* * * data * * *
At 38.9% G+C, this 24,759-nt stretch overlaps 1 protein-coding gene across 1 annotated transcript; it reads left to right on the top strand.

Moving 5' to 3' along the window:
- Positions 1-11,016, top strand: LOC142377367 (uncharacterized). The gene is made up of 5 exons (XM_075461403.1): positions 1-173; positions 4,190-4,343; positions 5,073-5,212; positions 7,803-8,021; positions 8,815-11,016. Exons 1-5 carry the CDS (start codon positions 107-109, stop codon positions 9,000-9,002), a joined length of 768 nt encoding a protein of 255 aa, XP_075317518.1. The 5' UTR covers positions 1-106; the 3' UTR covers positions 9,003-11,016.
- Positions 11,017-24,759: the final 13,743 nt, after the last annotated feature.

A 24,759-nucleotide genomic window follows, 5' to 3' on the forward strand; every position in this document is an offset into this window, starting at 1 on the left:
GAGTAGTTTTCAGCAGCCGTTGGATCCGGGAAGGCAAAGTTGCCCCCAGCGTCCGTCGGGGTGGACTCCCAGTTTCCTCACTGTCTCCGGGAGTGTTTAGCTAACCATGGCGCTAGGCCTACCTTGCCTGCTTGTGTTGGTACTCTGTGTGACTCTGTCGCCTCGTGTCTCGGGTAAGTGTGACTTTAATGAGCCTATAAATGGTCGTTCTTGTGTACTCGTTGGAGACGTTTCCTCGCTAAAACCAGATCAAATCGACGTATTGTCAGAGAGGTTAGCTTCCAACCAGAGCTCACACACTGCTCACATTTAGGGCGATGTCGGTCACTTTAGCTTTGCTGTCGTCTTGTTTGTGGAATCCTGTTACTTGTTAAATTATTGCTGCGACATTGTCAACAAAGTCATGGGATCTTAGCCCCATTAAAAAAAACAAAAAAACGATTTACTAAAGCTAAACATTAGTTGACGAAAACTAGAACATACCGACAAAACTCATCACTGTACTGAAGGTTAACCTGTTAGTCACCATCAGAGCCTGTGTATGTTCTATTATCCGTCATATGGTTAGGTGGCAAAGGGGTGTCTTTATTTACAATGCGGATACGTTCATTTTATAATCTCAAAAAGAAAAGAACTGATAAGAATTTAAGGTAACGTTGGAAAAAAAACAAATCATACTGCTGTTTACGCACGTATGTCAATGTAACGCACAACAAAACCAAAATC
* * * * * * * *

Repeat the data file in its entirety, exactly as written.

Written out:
At 38.9% G+C, this 24,759-nt stretch overlaps 1 protein-coding gene across 1 annotated transcript; it reads left to right on the top strand.

Moving 5' to 3' along the window:
- Positions 1-11,016, top strand: LOC142377367 (uncharacterized). The gene is made up of 5 exons (XM_075461403.1): positions 1-173; positions 4,190-4,343; positions 5,073-5,212; positions 7,803-8,021; positions 8,815-11,016. Exons 1-5 carry the CDS (start codon positions 107-109, stop codon positions 9,000-9,002), a joined length of 768 nt encoding a protein of 255 aa, XP_075317518.1. The 5' UTR covers positions 1-106; the 3' UTR covers positions 9,003-11,016.
- Positions 11,017-24,759: the final 13,743 nt, after the last annotated feature.

A 24,759-nucleotide genomic window follows, 5' to 3' on the forward strand; every position in this document is an offset into this window, starting at 1 on the left:
GAGTAGTTTTCAGCAGCCGTTGGATCCGGGAAGGCAAAGTTGCCCCCAGCGTCCGTCGGGGTGGACTCCCAGTTTCCTCACTGTCTCCGGGAGTGTTTAGCTAACCATGGCGCTAGGCCTACCTTGCCTGCTTGTGTTGGTACTCTGTGTGACTCTGTCGCCTCGTGTCTCGGGTAAGTGTGACTTTAATGAGCCTATAAATGGTCGTTCTTGTGTACTCGTTGGAGACGTTTCCTCGCTAAAACCAGATCAAATCGACGTATTGTCAGAGAGGTTAGCTTCCAACCAGAGCTCACACACTGCTCACATTTAGGGCGATGTCGGTCACTTTAGCTTTGCTGTCGTCTTGTTTGTGGAATCCTGTTACTTGTTAAATTATTGCTGCGACATTGTCAACAAAGTCATGGGATCTTAGCCCCATTAAAAAAAACAAAAAAACGATTTACTAAAGCTAAACATTAGTTGACGAAAACTAGAACATACCGACAAAACTCATCACTGTACTGAAGGTTAACCTGTTAGTCACCATCAGAGCCTGTGTATGTTCTATTATCCGTCATATGGTTAGGTGGCAAAGGGGTGTCTTTATTTACAATGCGGATACGTTCATTTTATAATCTCAAAAAGAAAAGAACTGATAAGAATTTAAGGTAACGTTGGAAAAAAAACAAATCATACTGCTGTTTACGCACGTATGTCAATGTAACGCACAACAAAACCAAAATC